Most Important Mets of 2016: No. 6-4
After reading the replies to a recent article here on MetsToday (Who are 2016’s Ten Most Important Mets?), I’ve come up with final rankings for this exercise, which I’ll proceed through in countdown fashion. For each player, I’ll list my subjective predictions, based on watching nearly every inning and every plate appearance over the last few years. I’ll do my best to identify something that I think the national experts and pundits have missed.
The table data below is pulled from FanGraphs. Steamer and ZiPS are two player projection systems with as good a track record as any.
#6. Yoenis Cespedes
Was 2015 the beginning of a new level of performance, or a career year? I’ll guess the latter. At the time he caught fire for the Mets, Cespedes was 29 with roughly 2000 MLB plate appearances under his belt, and it’s unusual for hitters to make big improvements at that stage. We also saw his flaws in late September and October, as his free-swinging ways were more costly once his timing was no longer perfect. This is who he’d always been, and this is who I think he’ll be going forward: an extra-base hit machine who makes way too many outs. It’s nice to know how much damage he can do when he’s hot, but when he’s not, you can forget the “lineup presence” narrative. Pitchers are not scared of a guy they can get to chase pitches above and below the zone.
On the positive side, the Mets’ deep lineup and leadoff walk machine (Granderson) should help make Cespedes’s doubles and homers extremely productive. 100 RBI from Yoenis would not surprise me, and that’s saying something in today’s game.
Beyond that, I expect him to play more than the projection systems do (I don’t see any particular injury vulnerabilities, he generally plays under control), but I expect his defensive value to take a hit with more time in his less-adept position, center field.
#5. Steven Matz
In his major league debut, Matz showed a great fastball, good curveball, solid command, nice composure, and excellent stamina. Then he got hurt, came back, and virtually all of those attributes went backward. The way Matz tore through the upper minors suggests that he might be one of those rare prospects who’s ready for instant big league success. What my eyes see, though, is more a work in progress. He telegraphs his slow stuff, can totally lose command for a pitch or a batter, doesn’t have a consistent secondary pitch, gets over-amped about minor adversity, and can throw too many pitches to go deep in games.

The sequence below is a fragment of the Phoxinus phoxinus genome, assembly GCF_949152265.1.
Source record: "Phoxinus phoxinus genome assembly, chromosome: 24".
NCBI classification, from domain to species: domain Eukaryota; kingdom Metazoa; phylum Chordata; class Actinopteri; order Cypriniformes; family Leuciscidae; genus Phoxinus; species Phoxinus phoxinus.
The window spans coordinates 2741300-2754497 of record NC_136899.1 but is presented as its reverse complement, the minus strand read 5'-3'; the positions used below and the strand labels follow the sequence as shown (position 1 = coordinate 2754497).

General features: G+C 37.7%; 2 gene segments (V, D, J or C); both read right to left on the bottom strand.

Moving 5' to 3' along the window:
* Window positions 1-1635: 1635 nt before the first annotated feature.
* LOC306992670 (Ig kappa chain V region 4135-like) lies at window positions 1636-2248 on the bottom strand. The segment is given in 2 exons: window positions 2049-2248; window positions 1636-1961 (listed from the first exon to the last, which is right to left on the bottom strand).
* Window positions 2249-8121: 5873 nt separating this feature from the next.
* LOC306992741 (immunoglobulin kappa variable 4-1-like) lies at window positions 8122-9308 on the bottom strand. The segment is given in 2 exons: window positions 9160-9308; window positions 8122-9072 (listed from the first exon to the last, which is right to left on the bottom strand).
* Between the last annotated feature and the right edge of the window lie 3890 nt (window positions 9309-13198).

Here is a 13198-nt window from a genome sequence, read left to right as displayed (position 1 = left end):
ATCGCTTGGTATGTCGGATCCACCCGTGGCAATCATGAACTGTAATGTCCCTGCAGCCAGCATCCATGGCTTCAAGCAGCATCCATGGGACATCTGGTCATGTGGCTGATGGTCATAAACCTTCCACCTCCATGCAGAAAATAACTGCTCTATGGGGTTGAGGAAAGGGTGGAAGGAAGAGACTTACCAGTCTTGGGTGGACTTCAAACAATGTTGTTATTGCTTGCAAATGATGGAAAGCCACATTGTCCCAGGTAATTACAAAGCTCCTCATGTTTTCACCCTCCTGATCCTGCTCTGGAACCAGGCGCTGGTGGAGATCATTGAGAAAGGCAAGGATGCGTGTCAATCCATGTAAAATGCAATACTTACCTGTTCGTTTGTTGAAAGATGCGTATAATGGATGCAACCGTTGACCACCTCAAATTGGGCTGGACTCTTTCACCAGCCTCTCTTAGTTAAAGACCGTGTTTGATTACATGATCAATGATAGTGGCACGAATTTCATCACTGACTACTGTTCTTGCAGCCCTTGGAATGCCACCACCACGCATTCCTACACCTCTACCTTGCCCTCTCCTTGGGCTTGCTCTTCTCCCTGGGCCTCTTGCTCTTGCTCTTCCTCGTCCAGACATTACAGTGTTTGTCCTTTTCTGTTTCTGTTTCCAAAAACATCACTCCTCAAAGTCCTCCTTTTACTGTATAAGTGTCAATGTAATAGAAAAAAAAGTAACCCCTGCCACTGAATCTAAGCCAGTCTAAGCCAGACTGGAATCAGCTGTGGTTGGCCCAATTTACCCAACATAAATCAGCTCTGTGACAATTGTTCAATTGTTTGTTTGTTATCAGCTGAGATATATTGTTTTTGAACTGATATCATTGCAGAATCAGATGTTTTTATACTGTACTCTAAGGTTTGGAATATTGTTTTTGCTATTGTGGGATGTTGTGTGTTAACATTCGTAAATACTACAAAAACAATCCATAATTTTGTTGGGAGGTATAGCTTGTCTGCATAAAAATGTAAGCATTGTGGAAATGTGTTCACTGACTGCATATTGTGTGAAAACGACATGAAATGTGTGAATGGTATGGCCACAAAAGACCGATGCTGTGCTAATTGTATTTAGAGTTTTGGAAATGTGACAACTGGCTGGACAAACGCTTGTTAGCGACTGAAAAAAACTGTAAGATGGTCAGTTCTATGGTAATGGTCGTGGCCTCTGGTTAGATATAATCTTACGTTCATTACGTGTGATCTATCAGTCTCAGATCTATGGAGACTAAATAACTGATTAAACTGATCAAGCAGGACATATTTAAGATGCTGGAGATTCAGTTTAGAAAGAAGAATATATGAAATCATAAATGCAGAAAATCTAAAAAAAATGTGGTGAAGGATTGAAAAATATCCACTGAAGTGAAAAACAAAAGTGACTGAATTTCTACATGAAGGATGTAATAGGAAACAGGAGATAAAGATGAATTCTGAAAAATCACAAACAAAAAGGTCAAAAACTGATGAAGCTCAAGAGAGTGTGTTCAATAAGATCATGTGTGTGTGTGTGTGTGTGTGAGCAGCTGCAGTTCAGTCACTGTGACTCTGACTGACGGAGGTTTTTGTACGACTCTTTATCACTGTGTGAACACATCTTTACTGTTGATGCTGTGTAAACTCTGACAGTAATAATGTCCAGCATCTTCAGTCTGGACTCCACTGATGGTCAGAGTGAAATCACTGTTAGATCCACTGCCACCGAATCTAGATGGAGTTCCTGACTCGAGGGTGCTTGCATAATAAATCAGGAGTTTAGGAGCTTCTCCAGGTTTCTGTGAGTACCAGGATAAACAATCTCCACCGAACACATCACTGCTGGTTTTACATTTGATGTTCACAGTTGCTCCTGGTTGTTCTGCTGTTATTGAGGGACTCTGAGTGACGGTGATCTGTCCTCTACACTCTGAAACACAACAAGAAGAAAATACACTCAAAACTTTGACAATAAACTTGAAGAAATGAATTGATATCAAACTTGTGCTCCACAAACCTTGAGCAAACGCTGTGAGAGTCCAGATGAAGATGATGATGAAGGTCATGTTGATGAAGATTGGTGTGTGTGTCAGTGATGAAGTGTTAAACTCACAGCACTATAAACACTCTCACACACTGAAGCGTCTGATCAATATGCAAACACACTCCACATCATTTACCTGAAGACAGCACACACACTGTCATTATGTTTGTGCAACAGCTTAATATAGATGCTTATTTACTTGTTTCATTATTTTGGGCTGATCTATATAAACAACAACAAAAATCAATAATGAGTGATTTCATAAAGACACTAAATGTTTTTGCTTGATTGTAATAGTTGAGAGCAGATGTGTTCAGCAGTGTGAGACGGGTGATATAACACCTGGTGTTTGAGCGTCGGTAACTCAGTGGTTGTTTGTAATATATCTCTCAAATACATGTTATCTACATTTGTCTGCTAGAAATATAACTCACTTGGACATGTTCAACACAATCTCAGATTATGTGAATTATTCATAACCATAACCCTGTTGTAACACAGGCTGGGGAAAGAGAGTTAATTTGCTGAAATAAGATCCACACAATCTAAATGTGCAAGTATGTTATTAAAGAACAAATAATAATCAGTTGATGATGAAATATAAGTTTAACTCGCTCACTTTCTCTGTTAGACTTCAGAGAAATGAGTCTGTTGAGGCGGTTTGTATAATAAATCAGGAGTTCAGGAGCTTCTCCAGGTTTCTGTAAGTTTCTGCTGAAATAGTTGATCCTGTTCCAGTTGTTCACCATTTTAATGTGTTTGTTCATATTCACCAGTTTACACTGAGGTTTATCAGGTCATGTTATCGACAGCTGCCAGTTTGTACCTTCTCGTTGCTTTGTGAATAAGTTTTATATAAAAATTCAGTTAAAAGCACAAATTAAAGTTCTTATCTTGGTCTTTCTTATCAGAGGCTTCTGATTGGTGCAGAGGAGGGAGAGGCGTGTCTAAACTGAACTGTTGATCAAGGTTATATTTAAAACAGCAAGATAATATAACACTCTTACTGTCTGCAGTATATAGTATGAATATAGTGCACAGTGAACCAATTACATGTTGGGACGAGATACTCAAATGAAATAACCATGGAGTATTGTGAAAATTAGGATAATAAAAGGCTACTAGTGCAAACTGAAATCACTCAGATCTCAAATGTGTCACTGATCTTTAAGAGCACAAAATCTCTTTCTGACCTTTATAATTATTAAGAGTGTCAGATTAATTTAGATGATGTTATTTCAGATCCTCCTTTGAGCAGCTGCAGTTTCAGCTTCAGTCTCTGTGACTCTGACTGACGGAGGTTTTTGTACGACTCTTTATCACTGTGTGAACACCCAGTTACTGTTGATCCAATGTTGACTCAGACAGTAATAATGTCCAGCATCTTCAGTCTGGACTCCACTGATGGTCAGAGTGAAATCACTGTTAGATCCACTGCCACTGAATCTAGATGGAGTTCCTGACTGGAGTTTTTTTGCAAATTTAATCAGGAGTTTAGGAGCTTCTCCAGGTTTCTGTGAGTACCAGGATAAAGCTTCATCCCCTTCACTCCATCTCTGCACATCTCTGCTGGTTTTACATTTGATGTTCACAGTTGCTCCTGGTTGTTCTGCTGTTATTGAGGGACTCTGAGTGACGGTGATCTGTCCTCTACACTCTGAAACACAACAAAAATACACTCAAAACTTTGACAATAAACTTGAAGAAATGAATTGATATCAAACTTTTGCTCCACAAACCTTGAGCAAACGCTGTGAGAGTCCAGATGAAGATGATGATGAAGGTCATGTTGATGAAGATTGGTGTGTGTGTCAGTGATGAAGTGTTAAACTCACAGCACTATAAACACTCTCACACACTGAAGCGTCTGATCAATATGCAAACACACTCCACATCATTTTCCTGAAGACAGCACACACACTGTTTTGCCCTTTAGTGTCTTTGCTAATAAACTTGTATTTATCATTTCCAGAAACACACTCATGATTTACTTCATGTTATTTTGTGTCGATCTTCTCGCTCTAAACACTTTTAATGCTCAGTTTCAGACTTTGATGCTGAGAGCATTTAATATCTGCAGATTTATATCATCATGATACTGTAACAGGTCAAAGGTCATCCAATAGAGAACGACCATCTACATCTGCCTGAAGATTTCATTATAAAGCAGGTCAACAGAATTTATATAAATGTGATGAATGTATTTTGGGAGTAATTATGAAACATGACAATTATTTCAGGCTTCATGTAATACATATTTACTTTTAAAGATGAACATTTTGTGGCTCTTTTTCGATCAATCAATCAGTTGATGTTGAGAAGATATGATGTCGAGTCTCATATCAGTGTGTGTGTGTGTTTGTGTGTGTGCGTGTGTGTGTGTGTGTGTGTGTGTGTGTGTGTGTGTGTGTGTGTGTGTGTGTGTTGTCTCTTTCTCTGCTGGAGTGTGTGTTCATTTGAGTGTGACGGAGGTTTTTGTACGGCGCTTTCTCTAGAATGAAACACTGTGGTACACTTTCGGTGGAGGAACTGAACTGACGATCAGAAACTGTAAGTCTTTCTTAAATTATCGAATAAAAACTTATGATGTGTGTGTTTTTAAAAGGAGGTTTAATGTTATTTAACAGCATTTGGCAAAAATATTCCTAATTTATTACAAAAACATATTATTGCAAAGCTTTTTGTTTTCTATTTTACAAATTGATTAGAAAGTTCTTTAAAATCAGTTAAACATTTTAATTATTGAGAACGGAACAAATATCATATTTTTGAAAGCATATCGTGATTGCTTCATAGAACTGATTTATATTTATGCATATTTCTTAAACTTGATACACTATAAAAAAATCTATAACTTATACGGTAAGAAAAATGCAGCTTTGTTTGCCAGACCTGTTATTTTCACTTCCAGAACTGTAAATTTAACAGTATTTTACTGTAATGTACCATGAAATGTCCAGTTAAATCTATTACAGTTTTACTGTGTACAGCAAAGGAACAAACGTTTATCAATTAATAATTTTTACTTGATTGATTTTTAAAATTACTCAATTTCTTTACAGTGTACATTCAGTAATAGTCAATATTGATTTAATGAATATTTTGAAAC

These may all be fixable, though, and I see enough raw tools to justify the optimism for his future. His fastball may rank behind only Kershaw and Bumgarner among NL lefty starters, and the way he pitches inside with it makes it even better. His curveball is a bit lazy but has enough depth to invite chases when thrown through the zone into the dirt. His slider occasionally has nasty bite. His change-up has good speed and fade, though who knows if that will persist if he learns to disguise the pitch with better arm speed.
My guess is that improvements will come throughout the 2016 season and Matz will wind up on a lot of “young player to watch” lists heading into 2017. I don’t think he puts it all together quickly enough to tally a great 2016, though. I expect him to be up and down.
I’ll also predict that he avoids arm problems and misses few starts beyond the results of scheduling and babying. His motion is far from perfect, but I don’t see any red flags.
#4. Jeurys Familia
The projections think Familia has been a bit lucky over the last two years. Virtually none of his fly balls left the park in 2014, virtually all of his baserunners were stranded in 2015, and his BABIP was well below other Mets (and the league) in both years.
Personally, I don’t think it will take much luck for him to keep up his recent dominance. The man has a sinker that produces weak choppers and whiffs aplenty, a slider that he locates well and almost never hangs, and a splitter that’s inconsistent but is completely unhittable when it’s on. He can turn it up a notch when he has to, doesn’t get rattled, and is getting better and better at minimizing the mistakes that opponents can do damage with. To beat Familia, the opponent will have to find some holes with grounders and steal some bases, and not every opponent is equipped for that.
So I’m not too worried about luck. What I am worried about is health. Familia has virtually all of the risk factors of an injury about to happen. Top-end velocity from max-effort delivery? Check. High arm angle for sinker, putting stress on the shoulder? Check. Sharp bite on high-speed slider and splitter, putting stress on the elbow? Check. Pattern of overuse and insufficient recovery time? Check. Repetition of that pattern over a very long period of time? Check. Signs that something is bothering him? Well… it’s hard to say. He mostly shelved his splitter and stopped striking people out last October, and showed reduced velocity and lack of sink in spring training. So stay tuned.
Rather than predict that he tears something and misses most of the season, I’ll predict that he develops enough tenderness to make usage an issue and earn him some breaks, possibly including a DL stint. I’d also expect more sinkers and fewer strikeouts as he favors his arm.
Agree? Disagree? What have you seen that the experts and their computers haven’t? Let us know in the comments!